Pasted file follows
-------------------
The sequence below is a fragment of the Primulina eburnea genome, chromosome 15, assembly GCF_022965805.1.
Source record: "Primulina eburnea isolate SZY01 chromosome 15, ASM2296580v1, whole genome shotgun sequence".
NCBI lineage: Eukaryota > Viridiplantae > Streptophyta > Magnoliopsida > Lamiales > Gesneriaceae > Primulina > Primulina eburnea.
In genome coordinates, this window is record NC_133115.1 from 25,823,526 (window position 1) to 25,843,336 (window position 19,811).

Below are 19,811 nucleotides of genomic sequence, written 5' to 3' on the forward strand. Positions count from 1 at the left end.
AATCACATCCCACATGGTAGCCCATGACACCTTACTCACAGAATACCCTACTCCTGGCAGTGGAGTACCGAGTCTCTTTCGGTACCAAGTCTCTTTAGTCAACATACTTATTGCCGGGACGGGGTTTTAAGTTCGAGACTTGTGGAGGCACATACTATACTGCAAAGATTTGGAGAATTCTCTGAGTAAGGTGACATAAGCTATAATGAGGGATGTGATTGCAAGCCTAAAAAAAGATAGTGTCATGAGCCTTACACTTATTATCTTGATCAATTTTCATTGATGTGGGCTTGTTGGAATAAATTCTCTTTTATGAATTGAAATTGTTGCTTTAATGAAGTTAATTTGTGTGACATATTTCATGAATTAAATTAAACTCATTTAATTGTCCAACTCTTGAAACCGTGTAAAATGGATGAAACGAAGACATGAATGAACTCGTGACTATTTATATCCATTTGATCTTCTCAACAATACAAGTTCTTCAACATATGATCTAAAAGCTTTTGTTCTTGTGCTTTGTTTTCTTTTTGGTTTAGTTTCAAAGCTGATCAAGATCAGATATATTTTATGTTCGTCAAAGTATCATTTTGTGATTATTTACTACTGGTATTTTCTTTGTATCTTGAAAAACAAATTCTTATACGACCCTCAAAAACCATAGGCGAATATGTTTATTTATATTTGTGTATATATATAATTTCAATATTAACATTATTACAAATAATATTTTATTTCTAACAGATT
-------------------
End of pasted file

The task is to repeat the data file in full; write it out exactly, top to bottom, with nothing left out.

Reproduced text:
The sequence below is a fragment of the Primulina eburnea genome, chromosome 15, assembly GCF_022965805.1.
Source record: "Primulina eburnea isolate SZY01 chromosome 15, ASM2296580v1, whole genome shotgun sequence".
NCBI lineage: Eukaryota > Viridiplantae > Streptophyta > Magnoliopsida > Lamiales > Gesneriaceae > Primulina > Primulina eburnea.
In genome coordinates, this window is record NC_133115.1 from 25,823,526 (window position 1) to 25,843,336 (window position 19,811).

Below are 19,811 nucleotides of genomic sequence, written 5' to 3' on the forward strand. Positions count from 1 at the left end.
AATCACATCCCACATGGTAGCCCATGACACCTTACTCACAGAATACCCTACTCCTGGCAGTGGAGTACCGAGTCTCTTTCGGTACCAAGTCTCTTTAGTCAACATACTTATTGCCGGGACGGGGTTTTAAGTTCGAGACTTGTGGAGGCACATACTATACTGCAAAGATTTGGAGAATTCTCTGAGTAAGGTGACATAAGCTATAATGAGGGATGTGATTGCAAGCCTAAAAAAAGATAGTGTCATGAGCCTTACACTTATTATCTTGATCAATTTTCATTGATGTGGGCTTGTTGGAATAAATTCTCTTTTATGAATTGAAATTGTTGCTTTAATGAAGTTAATTTGTGTGACATATTTCATGAATTAAATTAAACTCATTTAATTGTCCAACTCTTGAAACCGTGTAAAATGGATGAAACGAAGACATGAATGAACTCGTGACTATTTATATCCATTTGATCTTCTCAACAATACAAGTTCTTCAACATATGATCTAAAAGCTTTTGTTCTTGTGCTTTGTTTTCTTTTTGGTTTAGTTTCAAAGCTGATCAAGATCAGATATATTTTATGTTCGTCAAAGTATCATTTTGTGATTATTTACTACTGGTATTTTCTTTGTATCTTGAAAAACAAATTCTTATACGACCCTCAAAAACCATAGGCGAATATGTTTATTTATATTTGTGTATATATATAATTTCAATATTAACATTATTACAAATAATATTTTATTTCTAACAGATT